Can a single vehicle save an entire car company? Not hardly. Although the 2011 Jeep Grand Cherokee was an acknowledged Hail Mary for Chrysler as it began to crumble, and is also heir to a hallowed nameplate that rode the SUV craze to huge success. And the story has a happy ending, at least for the first post-Fiat chapter, since the all-new Grand Cherokee has largely won over the press and is a sales success.
And though the automaker was being counted out, Chrysler was creating cutting-edge tech, even if being a trailblazer sometimes led down a dead-end. Such is the case with Chrysler's deal with Sirius Backseat TV (still only three channels!), and later with its ill-fated affiliation with Qualcomm to bring live broadcast FLO TV to vehicles. And it was the first to offer in-car Wi-Fi via Autonet Mobile, before many other competitors jumped on the in-car broadband bandwagon.
The latest iteration of the Jeep Grand Cherokee is laden with most of this tech. But for the vehicle that represents its renewal, Chrysler went with a super low-key Alpine system -- it doesn't even have logos -- that nonetheless stands out from the crowd.
The Alpine system in the 2011 Jeep Grand Cherokee Limited 4x4 I tested consists of 10 speakers powered by 506 watts. These include a 2.5-inch speaker in the center of the dash, a 1-inch tweeter in the "mirror patch" in each front door, a 6x9-inch full-range speaker lower in each front door, a 6.5-inch full-range in each rear door, a 2.5-inch speaker in each C pillar and a 10-inch subwoofer in the passenger-side wall of the rear cargo area.
As with every vehicle we sound-check, I sat in the Jeep Grand Cherokee Limited, with the engine running and while parked, and listened to my list of test tracks. These songs allow me to gauge clarity/lack of distortion, tonal balance, timbre, tonal accuracy, soundstaging, imaging and dynamics. I also use several non-audio tracks to test for staging/imaging, linearity and absence of noise. If you want to know more about this testing procedure -- and what those fancy audiophile words mean -- check out the Edmunds.com article Sound Advice.
The Alpine system in the Grand Cherokee scored well above average in every sound quality category, and hit even higher marks in certain ones with particular tracks. Overall, tonal balance was smooth, and timbre and tonal accuracy were close enough to lifelike to please all but the most demanding audiophiles. Soundstaging and imaging were also excellent, which is typically the result of well-placed front tweeters (in this Jeep they are slightly angled towards the rear of the vehicle) and a dedicated center-channel speaker.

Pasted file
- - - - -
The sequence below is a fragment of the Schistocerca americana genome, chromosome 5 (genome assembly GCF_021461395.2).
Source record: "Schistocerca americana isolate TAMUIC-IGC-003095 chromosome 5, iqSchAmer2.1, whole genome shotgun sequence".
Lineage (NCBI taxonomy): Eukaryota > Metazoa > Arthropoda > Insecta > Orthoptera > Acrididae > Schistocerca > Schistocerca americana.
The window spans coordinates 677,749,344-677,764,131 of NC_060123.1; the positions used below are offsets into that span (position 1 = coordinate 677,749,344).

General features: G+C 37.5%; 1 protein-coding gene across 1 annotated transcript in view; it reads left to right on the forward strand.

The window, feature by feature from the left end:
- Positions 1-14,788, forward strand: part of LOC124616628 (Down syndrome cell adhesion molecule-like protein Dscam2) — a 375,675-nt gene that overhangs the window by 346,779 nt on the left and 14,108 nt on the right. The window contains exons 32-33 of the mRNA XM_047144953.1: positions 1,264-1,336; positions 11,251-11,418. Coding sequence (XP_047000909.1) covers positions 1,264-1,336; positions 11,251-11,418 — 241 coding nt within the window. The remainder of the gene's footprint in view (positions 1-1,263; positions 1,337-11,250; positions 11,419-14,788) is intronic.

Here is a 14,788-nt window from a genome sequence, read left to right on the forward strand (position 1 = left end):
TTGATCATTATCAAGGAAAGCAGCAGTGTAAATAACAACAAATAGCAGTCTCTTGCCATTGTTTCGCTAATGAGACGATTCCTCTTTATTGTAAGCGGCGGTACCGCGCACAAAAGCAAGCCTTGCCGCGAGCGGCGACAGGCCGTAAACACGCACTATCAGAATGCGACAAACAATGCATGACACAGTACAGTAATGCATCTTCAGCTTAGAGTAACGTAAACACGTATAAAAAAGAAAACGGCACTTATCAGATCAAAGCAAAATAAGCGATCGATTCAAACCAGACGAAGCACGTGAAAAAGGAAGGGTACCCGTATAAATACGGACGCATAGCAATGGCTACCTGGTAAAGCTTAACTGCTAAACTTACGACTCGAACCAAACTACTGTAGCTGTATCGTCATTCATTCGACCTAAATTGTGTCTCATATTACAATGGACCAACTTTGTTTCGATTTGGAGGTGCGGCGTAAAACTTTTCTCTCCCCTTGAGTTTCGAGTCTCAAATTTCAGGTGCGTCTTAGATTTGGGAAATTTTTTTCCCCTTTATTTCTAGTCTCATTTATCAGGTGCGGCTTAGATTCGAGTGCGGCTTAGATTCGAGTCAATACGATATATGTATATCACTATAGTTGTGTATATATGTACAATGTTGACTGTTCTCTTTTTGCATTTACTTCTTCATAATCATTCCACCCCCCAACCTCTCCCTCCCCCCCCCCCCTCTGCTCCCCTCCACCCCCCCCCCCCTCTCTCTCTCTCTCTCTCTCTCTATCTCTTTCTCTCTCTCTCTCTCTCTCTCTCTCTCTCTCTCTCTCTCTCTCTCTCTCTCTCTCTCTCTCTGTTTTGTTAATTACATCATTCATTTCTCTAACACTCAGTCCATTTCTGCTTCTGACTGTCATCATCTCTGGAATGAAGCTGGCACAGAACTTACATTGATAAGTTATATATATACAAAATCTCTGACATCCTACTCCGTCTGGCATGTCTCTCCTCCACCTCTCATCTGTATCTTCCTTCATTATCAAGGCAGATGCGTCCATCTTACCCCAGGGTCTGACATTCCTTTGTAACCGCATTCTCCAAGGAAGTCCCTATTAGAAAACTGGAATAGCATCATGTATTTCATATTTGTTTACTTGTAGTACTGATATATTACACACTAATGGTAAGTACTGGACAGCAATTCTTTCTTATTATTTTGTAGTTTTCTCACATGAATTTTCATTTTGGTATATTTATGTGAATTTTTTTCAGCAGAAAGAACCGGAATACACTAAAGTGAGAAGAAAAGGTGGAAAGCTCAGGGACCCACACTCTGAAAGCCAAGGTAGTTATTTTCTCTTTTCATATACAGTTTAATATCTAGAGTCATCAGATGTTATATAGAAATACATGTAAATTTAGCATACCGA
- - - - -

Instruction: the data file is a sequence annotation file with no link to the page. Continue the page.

And except for the usual midbass boom that's endemic to OEM car audio -- you're essentially sitting in a speaker enclosure, after all -- bass was remarkably well-behaved. And the subwoofer provided low end that gave the music the kind of palpable impact that separates really good automotive sound systems from the poseurs. My only complaint is that the system had a hard time faithfully reproducing some of most demanding test tracks, particularly those with strong midbass. But that's usually the case with all but the best stock sound systems. And it handled the toughest treble parts with ease.
The Grand Cherokee I tested -- an optioned-out press vehicle with a sticker that tipped the scales at $48,145, almost 10 grand over the base price -- had the Media Center 730N head unit. For a reasonable $750, it includes a CD/DVD slot behind a fold-down 8.5-inch touch screen, a 30GB hard drive that can hold over 4,000 song files (the rest of the disk space is for a HDD nav system) and iPod integration. Of course, AM and FM radio is also onboard, and Chrysler throws in one year of Sirius satellite radio. The only thing missing is Bluetooth audio.
The Media Center head unit also has an aux-in jack and a USB port, but the latter isn't used for iPod integration, as is the case with more and more vehicles these days. Instead you have to plug your Apple player or phone into a proprietary cable in the glove box. Once you do, access to an iPod's contents is via the in-dash touch screen, and pretty straightforward and painless, although response time after touching a button could be faster for us impatient types. A List Jump feature allows typing in what you're looking for alphabetically instead of scrolling through a long list of menu items. But it only skips to menu items by the first letter in the item's name. So if you have, say, lots of songs that start with R, you have to wade through them to get to what you want.
Music files on a USB drive follow the same menu convention as those on an iPod. But Chrysler systems of this type continue to force the user to inexplicably load the files from a USB drive onto the hard drive before they can be listened to. Letting owners plug in a USB drive and rock on would eliminate this unnecessary extra step.
What We Say
The Alpine system in the 2011 Jeep Grand Cherokee Limited 4x4 that we tested is atypical of those in most SUVs in this class in that it's standard (at this trim level, at least) and doesn't regard audio as an afterthought. Many high-end sedans -- even with premium systems and with more speakers and power -- don't sound this good.
Just goes to show that you don't need lots of hardware, or prominent logos, to create great factory sound. And what car designers and a car company can achieve under pressure.
Source Selection: A-
iPod Integration: B-
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